DSC_0035-cropThe koala was made for me as a child by my grandfather so it is really nice to have a part of his love in A.’s room as he passed away years ago.  We chose to place it at her level so she can enjoy the tactile experience of the yarn and see it clearly.  She loves it!  It is also strategically placed for when she is older and begins to open the door on her dresser not so smoothly and the door handle will hit the soft koala and not damage the wall.

DSC_0031-cropWith low pictures in her play area and pictures up high in the feeding area and changing area, I wanted something to tie it all together from child eye level to adult eye level.  The tree wall clings were perfect!  It fit in with the room theme, were affordable, and easy to put up.  While I had visions of painting natural elements such as the tree, grass, etc. on her wall, my reality is far from that and I am really happy with the wall clings.

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When A. was a newborn my husband and I decided forgo a baby shower and have a “Welcome A. Party” with all our friends.  Everyone wrote a blessing for A. on a tag and hung it on her “blessings tree”  After the party I didn’t know what to do with it as I loved it too much to pack it away, so I stuck it in the corner of her room and I absolutely love it!  I’ll read her some blessings before bedtime or I’ll read them to myself while I nurse her (and to her after she finishes eating).  The blessings bring so much love into the room.

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A special gift for A. was “A New Heartbeat” by Roy Henry Vickers.  She would often look up at it with such intensity after she finished nursing.  I love the accompanying story.DSC_0072

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Filed under 0-3 Months, 3-6 Months, 6-12 Months, Bedroom, Carrie

Setting up the Home: The Bedroom

By Christie

The boys turned 6 months last week and it is amazing to think that they have been a part of our lives for half a year!  Time flies and I love that we are able to document their development on this great blog, sharing our routines and methods with those people out there who are curious as to how things are done the Montessori way.  My hope is that from reading our personal stories, you may in some manner feel more comfortable incorporating even a little bit of this theory into raising your children!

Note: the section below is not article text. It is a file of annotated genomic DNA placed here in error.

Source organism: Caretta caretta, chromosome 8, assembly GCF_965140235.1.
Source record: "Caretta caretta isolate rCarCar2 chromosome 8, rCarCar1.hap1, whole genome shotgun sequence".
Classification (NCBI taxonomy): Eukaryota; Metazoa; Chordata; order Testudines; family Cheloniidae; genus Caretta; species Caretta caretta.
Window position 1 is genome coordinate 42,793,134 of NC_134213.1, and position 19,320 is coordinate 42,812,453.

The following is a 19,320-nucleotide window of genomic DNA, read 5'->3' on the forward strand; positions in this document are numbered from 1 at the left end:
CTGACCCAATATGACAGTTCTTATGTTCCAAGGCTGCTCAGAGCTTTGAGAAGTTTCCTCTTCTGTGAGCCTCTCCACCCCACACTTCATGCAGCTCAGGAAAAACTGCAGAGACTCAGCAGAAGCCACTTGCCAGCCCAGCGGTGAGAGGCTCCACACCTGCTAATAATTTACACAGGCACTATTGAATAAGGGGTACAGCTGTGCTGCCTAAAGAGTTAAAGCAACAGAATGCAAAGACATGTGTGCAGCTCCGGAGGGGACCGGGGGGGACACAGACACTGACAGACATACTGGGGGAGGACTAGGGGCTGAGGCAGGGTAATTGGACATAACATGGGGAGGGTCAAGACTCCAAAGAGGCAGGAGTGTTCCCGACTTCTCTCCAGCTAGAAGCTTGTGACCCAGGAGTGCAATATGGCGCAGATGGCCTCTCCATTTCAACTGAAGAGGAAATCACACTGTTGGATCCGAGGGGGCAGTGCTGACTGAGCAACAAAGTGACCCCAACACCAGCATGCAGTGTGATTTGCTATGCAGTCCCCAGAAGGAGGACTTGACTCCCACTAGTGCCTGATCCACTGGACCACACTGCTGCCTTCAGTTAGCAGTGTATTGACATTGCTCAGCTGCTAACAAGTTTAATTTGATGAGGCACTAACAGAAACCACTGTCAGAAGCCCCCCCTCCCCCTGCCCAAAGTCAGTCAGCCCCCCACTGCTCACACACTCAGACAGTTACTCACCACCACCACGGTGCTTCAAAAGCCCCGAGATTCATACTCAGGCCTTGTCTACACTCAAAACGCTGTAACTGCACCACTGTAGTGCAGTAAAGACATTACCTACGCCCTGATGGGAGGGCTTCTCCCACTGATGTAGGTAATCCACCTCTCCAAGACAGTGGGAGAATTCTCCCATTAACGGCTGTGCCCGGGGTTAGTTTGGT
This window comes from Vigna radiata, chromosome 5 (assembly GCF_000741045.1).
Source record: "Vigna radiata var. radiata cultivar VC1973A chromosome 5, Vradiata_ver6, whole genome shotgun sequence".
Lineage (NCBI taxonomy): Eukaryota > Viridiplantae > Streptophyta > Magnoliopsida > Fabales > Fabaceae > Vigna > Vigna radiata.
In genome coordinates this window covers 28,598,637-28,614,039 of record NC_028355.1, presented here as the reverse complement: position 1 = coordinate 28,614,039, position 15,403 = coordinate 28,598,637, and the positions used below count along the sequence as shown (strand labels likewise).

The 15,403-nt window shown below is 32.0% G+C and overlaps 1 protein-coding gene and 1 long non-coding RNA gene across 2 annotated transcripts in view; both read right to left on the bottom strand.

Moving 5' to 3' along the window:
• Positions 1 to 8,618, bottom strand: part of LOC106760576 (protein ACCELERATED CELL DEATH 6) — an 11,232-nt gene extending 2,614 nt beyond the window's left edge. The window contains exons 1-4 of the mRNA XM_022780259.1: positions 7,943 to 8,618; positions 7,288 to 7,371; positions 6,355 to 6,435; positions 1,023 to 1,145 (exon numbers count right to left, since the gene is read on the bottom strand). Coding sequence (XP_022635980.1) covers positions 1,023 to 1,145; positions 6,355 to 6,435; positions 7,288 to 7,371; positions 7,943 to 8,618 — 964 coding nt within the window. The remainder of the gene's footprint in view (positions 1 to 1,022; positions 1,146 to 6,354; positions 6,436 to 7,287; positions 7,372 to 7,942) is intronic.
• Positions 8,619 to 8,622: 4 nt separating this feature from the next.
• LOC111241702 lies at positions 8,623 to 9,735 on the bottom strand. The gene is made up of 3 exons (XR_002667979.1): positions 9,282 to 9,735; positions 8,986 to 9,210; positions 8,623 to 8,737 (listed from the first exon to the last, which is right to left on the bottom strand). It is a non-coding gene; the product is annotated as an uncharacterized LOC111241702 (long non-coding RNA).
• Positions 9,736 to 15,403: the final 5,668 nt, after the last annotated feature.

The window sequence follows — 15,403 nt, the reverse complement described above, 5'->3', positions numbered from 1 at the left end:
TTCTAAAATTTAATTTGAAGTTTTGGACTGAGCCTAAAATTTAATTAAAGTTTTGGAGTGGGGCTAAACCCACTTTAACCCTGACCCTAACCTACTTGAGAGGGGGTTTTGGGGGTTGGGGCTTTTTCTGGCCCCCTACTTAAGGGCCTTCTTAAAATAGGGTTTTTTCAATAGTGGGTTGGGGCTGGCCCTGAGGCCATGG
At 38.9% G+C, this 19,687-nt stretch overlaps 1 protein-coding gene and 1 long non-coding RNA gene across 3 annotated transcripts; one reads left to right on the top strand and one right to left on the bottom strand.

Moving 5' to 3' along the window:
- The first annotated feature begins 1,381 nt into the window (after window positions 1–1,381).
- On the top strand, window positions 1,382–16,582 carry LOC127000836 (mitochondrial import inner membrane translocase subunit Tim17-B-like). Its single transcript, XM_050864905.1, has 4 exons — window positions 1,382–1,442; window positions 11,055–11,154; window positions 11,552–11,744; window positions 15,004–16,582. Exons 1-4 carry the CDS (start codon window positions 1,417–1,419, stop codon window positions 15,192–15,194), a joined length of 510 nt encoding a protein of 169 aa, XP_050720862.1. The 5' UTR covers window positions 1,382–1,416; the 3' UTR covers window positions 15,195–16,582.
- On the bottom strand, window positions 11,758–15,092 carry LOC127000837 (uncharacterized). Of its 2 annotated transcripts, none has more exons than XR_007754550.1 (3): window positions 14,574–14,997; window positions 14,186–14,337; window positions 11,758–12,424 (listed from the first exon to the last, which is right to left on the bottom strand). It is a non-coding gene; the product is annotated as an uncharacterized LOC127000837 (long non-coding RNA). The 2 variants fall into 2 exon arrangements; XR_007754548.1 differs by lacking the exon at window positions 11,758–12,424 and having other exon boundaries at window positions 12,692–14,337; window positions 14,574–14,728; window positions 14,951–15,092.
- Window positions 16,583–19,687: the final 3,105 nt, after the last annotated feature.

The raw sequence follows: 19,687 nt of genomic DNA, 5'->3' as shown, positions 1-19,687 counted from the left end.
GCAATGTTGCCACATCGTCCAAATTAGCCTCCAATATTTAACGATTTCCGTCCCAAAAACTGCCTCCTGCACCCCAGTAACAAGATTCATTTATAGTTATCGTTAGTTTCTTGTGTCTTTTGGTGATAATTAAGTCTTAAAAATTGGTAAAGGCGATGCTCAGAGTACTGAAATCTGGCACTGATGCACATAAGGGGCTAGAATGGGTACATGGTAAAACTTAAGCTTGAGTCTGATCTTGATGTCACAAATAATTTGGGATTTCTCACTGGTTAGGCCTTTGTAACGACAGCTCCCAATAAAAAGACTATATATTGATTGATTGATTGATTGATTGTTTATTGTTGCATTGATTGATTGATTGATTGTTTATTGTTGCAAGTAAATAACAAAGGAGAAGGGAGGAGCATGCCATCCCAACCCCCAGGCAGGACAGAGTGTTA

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Photo by Felicia Chang: www.feliciachangphotography.com

I would like to continue on from one of my previous posts on setting up the home and this time let’s talk about preparing the child’s bedroom.  Please keep in mind that the fundamental principles incorporated are as a result of my AMI Montessori training, however some slight adjustments were made based on space and the logistics of having twins (and some personal choices).

I was so excited to start setting up the room as we had painted it a beautiful yellow colour and just got new carpet laid (part of our ongoing house renovations).  The room had two large windows which let in lovely light, however I had become obsessed with finding black out curtains in order to aid the boys in healthy sleep habits!  I ended up hanging blinds (so we could have them closed and the room would still remain bright during the day naps) and black out curtains on top, purchased from Canadian Tire.  We had them shortened as I knew the boys would be spending a lot of time on the floor in their room and I wanted it to be safe for them.  I was also focused on having the room pitch black at night so I attached industrial Velcro to the bottom of the curtains (and the underside of the window sill) and Velcro them shut before bedtime every night.  Seems like a bit much, I know, however R and P are great sleepers and I believe all these factors add up!

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I knew that the room had to be flexible and practical, and that it would change based on the boys’ developmental level.  The first stage was to prepare the environment for a child from birth to 5 months.  After this time, certain key factors needed to change due to the introduction of solid foods and the child’s development of movement.

There are 4 key areas to keep in mind when setting up the child’s room for this age:

Area for Movement:

As discussed in my previous post, we chose to place the movement mat, mirror, and low shelf out in the family area as opposed to in the bedroom (as it is suggested in our training).  This is generally where they spend all their awake and alert time, however we have a lovely sheepskin on the floor in their bedroom where I place them as I change or dress the other one on the changing table.  Because they are both not officially crawling yet (rolling and slithering don’t count) I have not had to think too much about setting up some toys for them to play with in their room.  I am sure it will happen before I know it and I will need to adjust their room accordingly.

Area for Changing: